ISSN (0970-2083)


Subin K1* and Jasy Thomas2

1Research Scholar, Kerala Forest Research Institute, Peechi, Kerala, India.

2Assistant Professor, St. Thomas College, Kozhenchery, Kerala, India.

*Corresponding Author:
Subin K
Research Scholar, Kerala Forest Research Institute, Peechi, Kerala, India

Received date: 28 March, 2017; Accepted date: 23 May, 2018

Visit for more related articles at Journal of Industrial Pollution Control


To find out the impacts of stone quarrying on nearby cash crops like Hevea brasiliensis and Artocarpus hirsutus, conducted a comparative study by taking leaf samples from quarry site and non-quarry site. The results shows reduction in leaf area and stomatal index and increase in concentrations of total chlorophyll and phenolics in quarrying area. It is due to the pollution stress imposed by quarrying activity and it leads to productivity decline of the crops.


Stone quarry, Artocarpus hirsutus, Hevea brasiliensis, Leaf area, Chlorophyll, Phenol.


Quarrying industry is a fast growing one in Kerala, it is necessary for some extent to provide building materials for developmental activities, but the various kind of pollution from quarrying are injurious to nature and its inmates. Several authors including (Loponen, et al., 1998) in Betula pubescence, (Tiwari, et al., 2006) in Betula pendula, (Tripathi and Gautham, 2007) in Mangifera indica and (Seyyednejad, et al., 2009) in Albezia lebbeck and Callistimon citrinus, demonstrated the negative impacts of quarrying in nearby plants. In Kerala, there are 2700 working quarries of which 1700 are illegal (The Hindu, 2013).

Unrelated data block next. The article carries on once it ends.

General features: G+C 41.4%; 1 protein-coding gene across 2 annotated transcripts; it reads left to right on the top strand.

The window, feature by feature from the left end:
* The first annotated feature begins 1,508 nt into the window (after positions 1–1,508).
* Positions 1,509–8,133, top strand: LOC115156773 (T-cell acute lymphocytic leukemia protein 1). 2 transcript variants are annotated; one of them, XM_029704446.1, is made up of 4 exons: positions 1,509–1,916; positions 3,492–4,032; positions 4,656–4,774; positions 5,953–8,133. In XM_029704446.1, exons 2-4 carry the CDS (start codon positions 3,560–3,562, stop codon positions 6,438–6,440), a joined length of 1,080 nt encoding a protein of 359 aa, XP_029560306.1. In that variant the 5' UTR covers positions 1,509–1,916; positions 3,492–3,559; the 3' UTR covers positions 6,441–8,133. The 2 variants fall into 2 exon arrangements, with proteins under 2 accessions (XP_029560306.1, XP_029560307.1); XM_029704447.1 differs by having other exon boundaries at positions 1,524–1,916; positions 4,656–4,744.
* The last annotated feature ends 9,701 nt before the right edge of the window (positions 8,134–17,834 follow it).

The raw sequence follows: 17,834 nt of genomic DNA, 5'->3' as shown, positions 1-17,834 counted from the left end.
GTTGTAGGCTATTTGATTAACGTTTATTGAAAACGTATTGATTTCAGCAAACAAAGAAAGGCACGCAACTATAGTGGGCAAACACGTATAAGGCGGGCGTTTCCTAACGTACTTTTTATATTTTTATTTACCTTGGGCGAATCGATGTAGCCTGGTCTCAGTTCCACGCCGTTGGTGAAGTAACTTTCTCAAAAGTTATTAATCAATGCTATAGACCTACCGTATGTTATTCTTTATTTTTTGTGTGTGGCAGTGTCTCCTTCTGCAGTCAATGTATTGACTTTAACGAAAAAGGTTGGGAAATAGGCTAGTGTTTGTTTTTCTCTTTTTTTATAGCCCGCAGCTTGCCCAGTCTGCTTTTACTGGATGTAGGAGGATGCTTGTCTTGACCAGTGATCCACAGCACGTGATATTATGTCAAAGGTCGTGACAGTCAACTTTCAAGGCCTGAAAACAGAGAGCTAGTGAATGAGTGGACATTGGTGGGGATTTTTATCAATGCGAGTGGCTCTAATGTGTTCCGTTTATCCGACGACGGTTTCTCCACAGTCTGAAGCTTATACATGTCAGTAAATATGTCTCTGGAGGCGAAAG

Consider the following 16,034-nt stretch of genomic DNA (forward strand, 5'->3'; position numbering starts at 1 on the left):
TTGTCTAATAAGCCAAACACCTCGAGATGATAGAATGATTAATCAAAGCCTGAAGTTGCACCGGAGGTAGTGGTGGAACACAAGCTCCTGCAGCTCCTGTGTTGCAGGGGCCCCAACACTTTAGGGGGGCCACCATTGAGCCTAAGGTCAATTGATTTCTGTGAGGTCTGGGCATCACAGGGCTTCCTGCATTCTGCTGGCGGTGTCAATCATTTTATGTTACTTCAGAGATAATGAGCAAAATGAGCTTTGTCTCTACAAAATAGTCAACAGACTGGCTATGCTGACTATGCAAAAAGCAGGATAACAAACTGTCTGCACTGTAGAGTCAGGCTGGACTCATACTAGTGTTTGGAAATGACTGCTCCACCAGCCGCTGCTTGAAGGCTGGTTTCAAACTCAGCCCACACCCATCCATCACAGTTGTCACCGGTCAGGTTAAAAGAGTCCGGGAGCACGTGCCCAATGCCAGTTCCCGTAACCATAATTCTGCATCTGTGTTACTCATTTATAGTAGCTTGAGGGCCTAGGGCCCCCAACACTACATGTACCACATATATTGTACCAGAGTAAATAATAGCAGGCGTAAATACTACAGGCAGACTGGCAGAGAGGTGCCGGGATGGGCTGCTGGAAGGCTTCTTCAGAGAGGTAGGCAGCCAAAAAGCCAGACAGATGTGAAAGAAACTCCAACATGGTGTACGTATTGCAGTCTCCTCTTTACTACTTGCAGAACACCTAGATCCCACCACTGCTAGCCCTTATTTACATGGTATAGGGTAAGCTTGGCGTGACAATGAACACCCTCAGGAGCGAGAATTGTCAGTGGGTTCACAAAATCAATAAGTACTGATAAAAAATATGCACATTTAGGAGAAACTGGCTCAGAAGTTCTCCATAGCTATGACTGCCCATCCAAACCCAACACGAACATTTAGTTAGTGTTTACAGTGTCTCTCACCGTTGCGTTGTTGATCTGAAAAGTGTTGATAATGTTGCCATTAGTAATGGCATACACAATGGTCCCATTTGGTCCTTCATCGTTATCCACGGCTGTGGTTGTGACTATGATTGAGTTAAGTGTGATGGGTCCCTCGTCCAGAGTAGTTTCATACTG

In this study we are trying to demonstrate impacts of quarrying in on nearby trees by comparing foliar features of the trees in quarry site with non quarry site, We have taken two economically important plants, Artocarpus hirsutus and Hevea brasiliensis, the former one produce edible fruits which have high demand in market, the latter on produce latex commonly known as rubber which is the major cash crop in Kerala.

So many studies are conducted in depicting affect of pollution in plants and studies are also there in types of pollution from quarries. It is the first work which relating affects pollution from quarry in nearby plants (crop plants). We selected trees for the purpose that the herbaceous or shrubby plants can’t withstand pollution they die off suddenly. We want to find out whether the trees will give up while facing pollution or they show some adaptive mechanisms and also keenly enthusiastic about the productivity of the crop plant whether affected by the adaptive mechanisms.

Here we are taking leaves for study because the leaf area, chemical composition will directly influence/ demonstrate the productivity of the plant. (Poorter and Jong, 1999)

Materials and Methods

The study site is in Pathanamthitta district, Kerala, India (Lat. 9.320804°, Long. 76.660907°) (Fig. 1), data were collected from October 2014 to February 2015. Different aged leaf samples were taken from target species near quarry site and non –quarry site (both are rocky habitats). Leaf area was measured using leaf area meter, stomatal index were found out by peeling epidermal layer and counting cells visually followed by using the formula;



Fig 1 : Study site.